As far as "whitesome", this is to avoid using a word like "snowy" or "milky" . It seems English doesn't have a two syllable word for simply saying "white". "Whitesome" was the best I could come up with.
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Unread 09-11-2020, 03:59 PM
Roger Slater Roger Slater is offline
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I'm not sure what your objection to "milky" or "snowy" is, which both strike me as at least better than "whitesome," but maybe try "frosty" or "off-white" or "ivory" (eliding the middle syllable) or "pallid"? A shame that you use "pearls" immediately after, since "pearly" would be nice.
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Unread 09-11-2020, 05:23 PM
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Kevin Rainbow Kevin Rainbow is offline
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The problem with words like that is that they inject metaphors that are not in the original. Snowy, frosty, ivory, milky inevitably of course bring to mind snow, frost (not very appropriate for Spring), ivory or milk, as well as sometimes connotations that come along with those, instead of just indicating whiteness and gleam/glare. But if they are better than the nonce word "whitesome", I will probably go for "milkwhite" which is not as metaphoric because the second word limits it more specifically to the shade/hue.

.

Last edited by Kevin Rainbow; 09-11-2020 at 05:47 PM.
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Unread 09-11-2020, 05:51 PM
Roger Slater Roger Slater is offline
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I'm not sure I agree that calling it "milky" would invoke a milk metaphor, but I do see your point.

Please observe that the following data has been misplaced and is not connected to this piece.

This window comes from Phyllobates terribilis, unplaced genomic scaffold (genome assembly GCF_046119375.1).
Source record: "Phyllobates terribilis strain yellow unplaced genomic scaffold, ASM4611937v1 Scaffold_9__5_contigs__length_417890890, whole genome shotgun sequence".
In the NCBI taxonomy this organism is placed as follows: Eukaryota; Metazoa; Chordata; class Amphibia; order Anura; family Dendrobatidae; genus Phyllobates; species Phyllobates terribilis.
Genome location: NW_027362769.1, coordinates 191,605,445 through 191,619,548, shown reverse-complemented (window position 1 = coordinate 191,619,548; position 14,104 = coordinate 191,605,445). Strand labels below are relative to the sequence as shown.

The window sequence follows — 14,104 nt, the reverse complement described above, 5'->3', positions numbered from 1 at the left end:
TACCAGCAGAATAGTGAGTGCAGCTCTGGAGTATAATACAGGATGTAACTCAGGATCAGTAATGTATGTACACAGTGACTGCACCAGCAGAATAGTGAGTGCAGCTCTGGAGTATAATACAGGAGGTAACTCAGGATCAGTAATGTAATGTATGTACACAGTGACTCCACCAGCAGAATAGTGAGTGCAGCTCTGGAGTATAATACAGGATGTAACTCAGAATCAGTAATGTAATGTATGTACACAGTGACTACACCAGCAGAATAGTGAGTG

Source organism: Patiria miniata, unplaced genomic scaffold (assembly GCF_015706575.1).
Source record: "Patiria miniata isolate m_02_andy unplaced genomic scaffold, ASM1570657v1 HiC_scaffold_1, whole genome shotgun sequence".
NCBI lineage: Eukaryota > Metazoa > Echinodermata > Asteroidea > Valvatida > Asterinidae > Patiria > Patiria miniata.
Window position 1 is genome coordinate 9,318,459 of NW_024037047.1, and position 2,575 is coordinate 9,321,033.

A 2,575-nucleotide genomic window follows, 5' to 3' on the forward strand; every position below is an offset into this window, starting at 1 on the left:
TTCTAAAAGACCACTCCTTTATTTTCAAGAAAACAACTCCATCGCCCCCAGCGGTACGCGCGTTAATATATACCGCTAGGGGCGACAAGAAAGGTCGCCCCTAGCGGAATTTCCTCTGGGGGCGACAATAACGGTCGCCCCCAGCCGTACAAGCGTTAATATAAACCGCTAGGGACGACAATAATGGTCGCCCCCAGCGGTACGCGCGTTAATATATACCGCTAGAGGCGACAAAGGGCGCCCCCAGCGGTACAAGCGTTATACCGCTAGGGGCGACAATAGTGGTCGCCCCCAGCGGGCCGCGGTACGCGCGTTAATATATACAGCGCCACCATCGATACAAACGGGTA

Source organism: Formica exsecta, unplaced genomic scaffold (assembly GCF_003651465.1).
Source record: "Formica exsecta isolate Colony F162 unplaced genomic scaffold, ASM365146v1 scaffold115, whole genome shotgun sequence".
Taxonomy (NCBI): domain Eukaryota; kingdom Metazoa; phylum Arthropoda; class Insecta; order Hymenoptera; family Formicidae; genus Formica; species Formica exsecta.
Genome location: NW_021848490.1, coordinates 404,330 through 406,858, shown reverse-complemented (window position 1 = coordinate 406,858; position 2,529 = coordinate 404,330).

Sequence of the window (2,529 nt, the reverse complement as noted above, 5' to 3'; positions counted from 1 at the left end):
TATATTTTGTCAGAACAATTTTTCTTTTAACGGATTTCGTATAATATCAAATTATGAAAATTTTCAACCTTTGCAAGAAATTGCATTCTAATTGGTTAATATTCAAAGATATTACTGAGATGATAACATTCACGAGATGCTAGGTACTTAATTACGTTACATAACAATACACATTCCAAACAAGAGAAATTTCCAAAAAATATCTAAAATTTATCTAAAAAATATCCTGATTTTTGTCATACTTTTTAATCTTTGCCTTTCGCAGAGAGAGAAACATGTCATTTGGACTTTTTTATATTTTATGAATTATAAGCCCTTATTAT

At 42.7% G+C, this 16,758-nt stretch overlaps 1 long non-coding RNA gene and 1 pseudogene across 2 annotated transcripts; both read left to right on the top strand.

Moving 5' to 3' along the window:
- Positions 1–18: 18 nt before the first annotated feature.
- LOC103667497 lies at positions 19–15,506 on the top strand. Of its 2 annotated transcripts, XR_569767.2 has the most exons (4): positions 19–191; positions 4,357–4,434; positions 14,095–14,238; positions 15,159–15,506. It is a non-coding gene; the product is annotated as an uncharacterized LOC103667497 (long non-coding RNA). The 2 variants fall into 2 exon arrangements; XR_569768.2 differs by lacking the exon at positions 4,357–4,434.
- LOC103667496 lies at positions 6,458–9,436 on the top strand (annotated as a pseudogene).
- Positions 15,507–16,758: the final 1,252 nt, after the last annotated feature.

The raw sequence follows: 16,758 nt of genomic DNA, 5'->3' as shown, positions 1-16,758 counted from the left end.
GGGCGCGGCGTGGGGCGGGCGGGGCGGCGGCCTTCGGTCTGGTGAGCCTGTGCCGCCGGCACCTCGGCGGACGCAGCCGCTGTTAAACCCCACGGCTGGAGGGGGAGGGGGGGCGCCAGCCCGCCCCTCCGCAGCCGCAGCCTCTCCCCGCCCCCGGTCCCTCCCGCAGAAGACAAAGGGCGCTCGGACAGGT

Interestingly, Julie's translation of the Sor Juana sonnet also involved praising a woman for having a white forehead. I'm tempted to think that whiteness wasn't really the turn-on, but it just was a stand-in for loveliness when it comes to foreheads (by the standard of the day and culture the poet operated in ). So you might venture to substitute any complimentary adjective one might apply to a woman's forehead, even if it doesn't involve whiteness per se. Is the idea of whiteness really crucial here to convey the thought/emotion that the line is all about?
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Unread 09-12-2020, 11:59 AM
Susan McLean Susan McLean is offline
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Kevin, I was also implying that "glare" is the wrong word for the context. It has negative overtones that I feel sure you don't wish to convey. Also, is it the foreheads that are gleaming or the golden ribbons on the foreheads? You could do something like

How with golden bands the girls'
Milk-white foreheads glisten bright,
Underneath expensive pearls
Tender breasts breathe air and light?

A simple solution for the problem of "Eros" would be something like this:

Then your Eros, winged by lust,


Susan
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Unread 09-12-2020, 12:39 PM
Julie Steiner Julie Steiner is offline
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I'm supposed to be working on something else right now. Need a break, though, so here I am.

Hey, Kevin!

The archaisms didn't bother me too much, since the apostrophe to Anacreon by a highfalutin oblique reference already sets a non-colloquial tone. It does definitely put a distance between the modern reader and the immediacy of the action being described, though.